Can we remain grateful even during hard times?
I read something online the other day that said something along the lines that we need to be sensitive to those people who are experiencing hard things right now, and that those of us flooding the Internet with positive grateful expressions need to be mindful of that.
Of course we always need to be mindful of those who are struggling, but does that mean we can’t share our gratitude and joy that we experience?
In fact, the whole point of being grateful in order to heal is to look for those silver linings, those tender mercies, *in spite of* the difficult challenges we are experiencing.
I think some people intentionally hide the good things because they don’t want to hurt others, but I submit that those who are hurting have things to be grateful for as well. (We are all hurting in some way). In fact, that is how we heal from pain and trauma, finding that gratitude. (continued discussion in stories about a trigger for me)
Quote from Judy Moskowitz, PhD
Here’s what our community had to say:
- “I’m focusing more on intangibles and also not painting the perfect picture when I do post about my family and other things. I know when I’ve struggled greatly it’s challenging because social media is about curating a perfect image and it’s hard when you’re struggling and in a pit to see that. I realize that’s more my issue than theirs but I think it’s good to think of others. I had a really stark contrast this weekend of two family members posting. I won’t share details but it may have been good for the one family member to get sensitive to the other. I think diving deep into our gratitude and even posting about the not so rosy moments and sharing that things aren’t perfect but we are grateful for the good is healthy.”
- “My husband and I were just talking about this last night on our walk. If I’m thankful for something and you don’t have it, I shouldn’t be shamed for it. My goodness! (I saw a couple of things online asking these lines, and they bothered me.) The whole point is that EVERYONE has SOMETHING to be thankful for and we’re all happy when we focus on those things.”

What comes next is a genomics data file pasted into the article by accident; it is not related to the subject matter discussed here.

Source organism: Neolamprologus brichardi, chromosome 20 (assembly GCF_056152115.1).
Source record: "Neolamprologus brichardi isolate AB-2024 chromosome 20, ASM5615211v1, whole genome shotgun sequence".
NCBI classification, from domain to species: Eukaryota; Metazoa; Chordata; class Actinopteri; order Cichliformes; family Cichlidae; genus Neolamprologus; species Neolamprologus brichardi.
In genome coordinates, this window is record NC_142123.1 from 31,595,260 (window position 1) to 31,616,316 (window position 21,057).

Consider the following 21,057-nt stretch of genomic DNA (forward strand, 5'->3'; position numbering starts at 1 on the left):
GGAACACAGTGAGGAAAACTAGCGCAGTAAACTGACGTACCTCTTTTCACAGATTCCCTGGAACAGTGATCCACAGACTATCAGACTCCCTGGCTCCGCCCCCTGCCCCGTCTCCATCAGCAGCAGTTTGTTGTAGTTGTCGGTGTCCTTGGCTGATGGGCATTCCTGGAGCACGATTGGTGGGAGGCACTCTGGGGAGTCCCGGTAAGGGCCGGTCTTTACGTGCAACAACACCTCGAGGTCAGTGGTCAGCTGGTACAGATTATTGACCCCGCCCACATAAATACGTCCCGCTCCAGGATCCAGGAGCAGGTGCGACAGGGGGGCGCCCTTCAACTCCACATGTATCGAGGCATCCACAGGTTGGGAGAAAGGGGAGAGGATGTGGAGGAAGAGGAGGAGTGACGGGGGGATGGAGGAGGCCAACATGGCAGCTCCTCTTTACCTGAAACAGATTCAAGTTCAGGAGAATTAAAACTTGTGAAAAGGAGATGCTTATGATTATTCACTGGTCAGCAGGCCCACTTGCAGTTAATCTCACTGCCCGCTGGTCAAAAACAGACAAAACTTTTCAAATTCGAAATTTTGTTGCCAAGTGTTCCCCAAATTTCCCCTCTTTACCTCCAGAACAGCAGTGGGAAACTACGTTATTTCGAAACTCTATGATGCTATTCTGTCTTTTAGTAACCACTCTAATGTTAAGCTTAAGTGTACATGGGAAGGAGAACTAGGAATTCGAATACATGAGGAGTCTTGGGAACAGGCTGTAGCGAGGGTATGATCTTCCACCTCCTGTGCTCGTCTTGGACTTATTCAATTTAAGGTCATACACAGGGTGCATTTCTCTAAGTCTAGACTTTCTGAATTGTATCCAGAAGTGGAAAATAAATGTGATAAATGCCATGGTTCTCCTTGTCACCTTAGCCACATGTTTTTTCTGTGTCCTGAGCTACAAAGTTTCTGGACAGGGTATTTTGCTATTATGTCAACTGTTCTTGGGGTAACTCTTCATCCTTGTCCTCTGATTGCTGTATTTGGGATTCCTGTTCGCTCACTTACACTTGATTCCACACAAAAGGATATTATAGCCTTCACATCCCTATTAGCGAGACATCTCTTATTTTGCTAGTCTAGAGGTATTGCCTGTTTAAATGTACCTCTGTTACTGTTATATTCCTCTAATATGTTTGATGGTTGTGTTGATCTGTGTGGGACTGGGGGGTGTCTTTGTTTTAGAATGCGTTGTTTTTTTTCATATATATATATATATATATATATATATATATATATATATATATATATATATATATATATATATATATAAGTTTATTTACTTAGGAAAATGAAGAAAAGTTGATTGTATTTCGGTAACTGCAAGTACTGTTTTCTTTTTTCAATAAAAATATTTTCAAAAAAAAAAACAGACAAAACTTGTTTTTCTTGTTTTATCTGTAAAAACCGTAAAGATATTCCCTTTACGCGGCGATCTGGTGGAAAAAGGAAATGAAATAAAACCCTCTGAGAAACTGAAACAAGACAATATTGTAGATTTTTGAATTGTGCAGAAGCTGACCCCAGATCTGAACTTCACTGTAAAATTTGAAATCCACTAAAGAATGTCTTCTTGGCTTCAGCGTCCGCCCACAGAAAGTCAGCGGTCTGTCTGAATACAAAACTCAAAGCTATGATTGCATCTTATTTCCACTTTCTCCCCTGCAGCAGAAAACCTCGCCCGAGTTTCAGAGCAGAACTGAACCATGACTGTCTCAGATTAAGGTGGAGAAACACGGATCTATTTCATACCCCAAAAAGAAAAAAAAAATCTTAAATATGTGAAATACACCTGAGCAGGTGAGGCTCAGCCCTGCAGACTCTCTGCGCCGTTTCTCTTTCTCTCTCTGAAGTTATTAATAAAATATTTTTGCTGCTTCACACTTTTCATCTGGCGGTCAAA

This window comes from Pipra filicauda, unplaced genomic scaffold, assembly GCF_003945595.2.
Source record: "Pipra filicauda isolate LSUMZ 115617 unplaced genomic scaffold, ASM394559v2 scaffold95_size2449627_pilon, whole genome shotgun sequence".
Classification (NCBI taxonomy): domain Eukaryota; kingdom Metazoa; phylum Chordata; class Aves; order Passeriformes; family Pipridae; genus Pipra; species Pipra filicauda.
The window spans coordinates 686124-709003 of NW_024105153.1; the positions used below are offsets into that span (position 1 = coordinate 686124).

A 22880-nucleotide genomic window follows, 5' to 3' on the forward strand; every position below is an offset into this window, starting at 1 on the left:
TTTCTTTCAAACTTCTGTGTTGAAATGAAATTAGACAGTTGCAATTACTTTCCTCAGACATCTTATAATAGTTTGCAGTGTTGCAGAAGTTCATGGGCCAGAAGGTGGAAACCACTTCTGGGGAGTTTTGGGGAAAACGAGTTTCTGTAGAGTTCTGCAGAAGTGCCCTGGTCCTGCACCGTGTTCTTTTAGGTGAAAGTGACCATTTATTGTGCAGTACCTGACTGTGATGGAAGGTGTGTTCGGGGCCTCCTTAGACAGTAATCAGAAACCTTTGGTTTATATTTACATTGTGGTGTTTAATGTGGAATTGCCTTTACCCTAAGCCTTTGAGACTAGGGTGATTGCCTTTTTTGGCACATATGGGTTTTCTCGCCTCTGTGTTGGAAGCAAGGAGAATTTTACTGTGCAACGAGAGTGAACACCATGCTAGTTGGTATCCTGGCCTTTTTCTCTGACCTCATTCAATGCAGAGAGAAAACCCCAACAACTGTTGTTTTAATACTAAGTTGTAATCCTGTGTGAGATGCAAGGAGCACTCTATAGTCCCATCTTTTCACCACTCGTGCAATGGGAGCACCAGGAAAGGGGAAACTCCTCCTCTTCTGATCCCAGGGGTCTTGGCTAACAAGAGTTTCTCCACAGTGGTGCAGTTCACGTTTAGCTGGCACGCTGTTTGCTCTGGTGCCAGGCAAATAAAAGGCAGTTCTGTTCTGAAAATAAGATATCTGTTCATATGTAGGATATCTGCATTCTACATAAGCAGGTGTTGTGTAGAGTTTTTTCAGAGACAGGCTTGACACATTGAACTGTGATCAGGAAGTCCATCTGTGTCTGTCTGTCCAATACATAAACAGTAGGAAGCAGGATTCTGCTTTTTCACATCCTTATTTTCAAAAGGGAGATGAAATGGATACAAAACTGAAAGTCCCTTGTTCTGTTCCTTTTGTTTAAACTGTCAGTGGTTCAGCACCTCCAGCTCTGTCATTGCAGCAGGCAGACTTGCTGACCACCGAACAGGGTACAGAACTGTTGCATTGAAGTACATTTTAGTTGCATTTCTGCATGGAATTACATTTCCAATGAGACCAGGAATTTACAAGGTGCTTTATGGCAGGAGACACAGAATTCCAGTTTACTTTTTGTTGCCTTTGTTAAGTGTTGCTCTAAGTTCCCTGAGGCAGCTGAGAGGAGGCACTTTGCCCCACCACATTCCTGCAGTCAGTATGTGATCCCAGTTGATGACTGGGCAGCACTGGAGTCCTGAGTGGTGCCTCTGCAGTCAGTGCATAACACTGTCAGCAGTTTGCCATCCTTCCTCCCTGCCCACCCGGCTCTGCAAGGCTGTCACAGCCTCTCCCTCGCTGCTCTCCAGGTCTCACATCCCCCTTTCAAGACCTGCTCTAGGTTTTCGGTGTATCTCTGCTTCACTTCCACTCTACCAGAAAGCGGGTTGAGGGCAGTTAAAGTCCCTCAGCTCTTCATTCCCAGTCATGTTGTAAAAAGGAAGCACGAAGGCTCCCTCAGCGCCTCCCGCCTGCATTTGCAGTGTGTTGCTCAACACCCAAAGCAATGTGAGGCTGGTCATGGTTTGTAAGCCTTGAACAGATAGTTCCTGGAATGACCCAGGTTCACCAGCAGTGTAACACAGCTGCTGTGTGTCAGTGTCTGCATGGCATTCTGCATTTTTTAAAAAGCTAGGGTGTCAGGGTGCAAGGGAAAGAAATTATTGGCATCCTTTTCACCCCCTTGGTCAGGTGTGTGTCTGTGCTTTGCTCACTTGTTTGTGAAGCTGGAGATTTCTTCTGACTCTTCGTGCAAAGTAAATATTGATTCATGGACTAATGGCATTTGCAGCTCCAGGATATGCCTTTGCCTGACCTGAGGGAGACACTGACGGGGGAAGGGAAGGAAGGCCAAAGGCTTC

- “I don’t really know how to say this so it makes sense but I’ll try. I think the issue is that it’s SO much and becomes overwhelming. Being divorced, after seeing the thousandth post about an amazing spouse it became a painful reminder that I don’t have that blessing even though I’m so happy for others. And as much as I love seeing family photos, it was SO much and made me sensitive to what those without kids may feel. The same as all the posts on Mother’s Day or Father’s Day Or millions of vacation photos when you can’t go on one. And so on… Of course it’s important to be grateful and to be happy for others and be sensitive to others. Your post may be fine but by post 14578 it’s too much. I wouldn’t post about how thankful I am for food and show photos of huge meals to people starving. Or my great health to a palliative ward. And have everyone I know show them too. Not that I’m not thankful for those things but I can also be sensitive to their lives and what they may not have at that moment and realize my post may be fine but not when it’s the millionth one.”
- “I love that you remind that this isn’t just something to think about this week. I hope lessons of mindfulness will carry with us always. Gratitude with a little nuance – especially in sensitive areas of life like marriage, parenting, and families – never hurt anyone.”
- “I’ve been choosing to not read every single grateful post in my social media feeds. He said I should find things I’m grateful for, not read about what everyone else shares and feel bad about what I don’t have. So that’s what I’m doing.”